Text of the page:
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Re: ol, ul, nl, dl, oh my! (was Re: [XHTML 2] removal of navigation list element)

From: Daniel Glazman <daniel.glazman@disruptive-innovations.com>
Date: Thu, 02 Jun 2005 09:22:21 +0200
Message-ID: <429EB3AD.7060303@disruptive-innovations.com>
To: www-html@w3.org

Shane McCarron wrote:

> Remember that, to some extent, there is a large user base that we need 
> to take care of here. We don't want to start changing the names of 
> commonly used elements or attributes without some compelling reason.

This argument is not acceptable, when we have have been hearing that
XHTML2 is explicitely not backwards-compatible for so many
years.

> Also, this is really about the semantics, not the presentation.  If you 
> put stuff in an "ol" list you are saying "the order of these items is 
> important, and likely critical to understanding the information".  If 
> you put stuff in a "ul" list, you are saying "the order of this stuff is 
> what I used when writing the document, but the order is not critical to 
> understanding the information".  At least, that is how I think it should 
> be interpreted.

A list is a list is a list. You are describing an intrinsic characteristic
of a list, not a major difference between two semantically different
elements. Why the hell should I have to change the element's type to indicate
that my list is or is not ordered?

About this same issue, that I submitted to html-editors some time ago, I
received the following answer:

    This issue was rejected because Renaming <ol> etc. to <list ordered="yes">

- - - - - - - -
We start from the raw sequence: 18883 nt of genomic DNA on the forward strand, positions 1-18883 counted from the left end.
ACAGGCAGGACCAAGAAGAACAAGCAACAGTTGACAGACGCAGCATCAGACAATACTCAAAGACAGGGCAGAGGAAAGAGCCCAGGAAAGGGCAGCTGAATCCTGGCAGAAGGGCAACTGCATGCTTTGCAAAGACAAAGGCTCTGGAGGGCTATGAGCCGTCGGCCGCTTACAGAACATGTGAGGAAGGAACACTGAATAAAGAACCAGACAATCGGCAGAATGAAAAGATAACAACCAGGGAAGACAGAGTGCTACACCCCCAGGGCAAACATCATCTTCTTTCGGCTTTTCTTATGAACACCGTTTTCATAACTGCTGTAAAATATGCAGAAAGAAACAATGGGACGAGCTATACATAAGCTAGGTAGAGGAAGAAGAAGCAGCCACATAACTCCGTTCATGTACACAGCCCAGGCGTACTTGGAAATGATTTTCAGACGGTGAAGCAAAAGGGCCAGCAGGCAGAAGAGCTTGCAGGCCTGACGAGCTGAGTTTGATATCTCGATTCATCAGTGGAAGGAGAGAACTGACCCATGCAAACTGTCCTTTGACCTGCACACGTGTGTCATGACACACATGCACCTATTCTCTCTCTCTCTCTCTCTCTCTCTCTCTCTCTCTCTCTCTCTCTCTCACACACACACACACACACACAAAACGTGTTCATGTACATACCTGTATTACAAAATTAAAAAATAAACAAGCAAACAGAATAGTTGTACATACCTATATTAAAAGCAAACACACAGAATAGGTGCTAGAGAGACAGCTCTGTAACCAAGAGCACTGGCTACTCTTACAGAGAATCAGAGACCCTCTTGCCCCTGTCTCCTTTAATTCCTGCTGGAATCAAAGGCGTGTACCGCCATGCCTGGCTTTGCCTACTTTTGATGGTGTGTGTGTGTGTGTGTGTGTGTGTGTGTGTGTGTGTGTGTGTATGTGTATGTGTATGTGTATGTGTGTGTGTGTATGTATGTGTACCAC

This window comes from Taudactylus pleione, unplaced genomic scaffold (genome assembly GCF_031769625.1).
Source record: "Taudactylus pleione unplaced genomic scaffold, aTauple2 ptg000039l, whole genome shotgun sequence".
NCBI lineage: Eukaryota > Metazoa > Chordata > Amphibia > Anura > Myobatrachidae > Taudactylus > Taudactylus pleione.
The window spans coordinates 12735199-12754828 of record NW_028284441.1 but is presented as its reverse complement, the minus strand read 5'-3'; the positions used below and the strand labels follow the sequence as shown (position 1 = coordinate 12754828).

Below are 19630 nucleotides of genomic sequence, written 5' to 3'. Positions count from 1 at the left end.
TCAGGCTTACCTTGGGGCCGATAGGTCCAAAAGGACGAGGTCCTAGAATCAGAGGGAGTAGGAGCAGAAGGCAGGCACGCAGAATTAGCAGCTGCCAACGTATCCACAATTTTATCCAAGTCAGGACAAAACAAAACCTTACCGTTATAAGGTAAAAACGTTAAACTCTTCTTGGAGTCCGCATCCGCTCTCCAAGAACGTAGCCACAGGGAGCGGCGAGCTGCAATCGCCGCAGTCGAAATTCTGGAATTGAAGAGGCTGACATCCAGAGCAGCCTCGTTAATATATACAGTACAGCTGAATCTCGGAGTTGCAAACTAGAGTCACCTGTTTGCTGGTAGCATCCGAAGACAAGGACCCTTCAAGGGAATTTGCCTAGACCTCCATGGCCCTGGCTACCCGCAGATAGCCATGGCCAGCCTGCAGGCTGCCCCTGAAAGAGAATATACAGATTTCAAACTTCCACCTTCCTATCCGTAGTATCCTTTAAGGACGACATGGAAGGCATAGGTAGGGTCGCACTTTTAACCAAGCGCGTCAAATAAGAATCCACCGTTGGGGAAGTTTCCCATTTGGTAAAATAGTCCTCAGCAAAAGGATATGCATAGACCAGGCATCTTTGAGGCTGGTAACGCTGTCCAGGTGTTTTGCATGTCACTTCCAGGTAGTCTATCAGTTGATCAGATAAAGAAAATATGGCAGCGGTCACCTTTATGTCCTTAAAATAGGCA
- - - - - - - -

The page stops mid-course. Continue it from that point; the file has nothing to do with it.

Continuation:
does not introduce any new functionality, nor remove anything anybody has
    complained about. Changing <h1> etc to <h> does both.

I am sorry to say I find this answer plain ridiculous - and inaccurate.
Changing ol/ul to list will help web applications turn an unordered list into
an ordered one without altering the element's tree, only setting attributes.
(a) document authors have been complaining about that for ages, the problem
     already existed in some SGML dtds fifteen years ago!
(b) web applications authors need such a change, because it helps simplifying
     the back-end of web applications. From a webapp point of view, I call that
     a functionality.

About the existence of head and body in XHTML2, Steven answered to my question
in Amsterdam with "that's just a compromise". Hey, guys, compromises CAN be bad
too. Reaching the compromise is not the solution is that results in a terrible
counter-productive solution.

I am far from truth saying that I still don't understand how this Group
works. I tried, I really tried. But I can't.

</Daniel>
Received on Thursday, 2 June 2005 07:22:26 UTC

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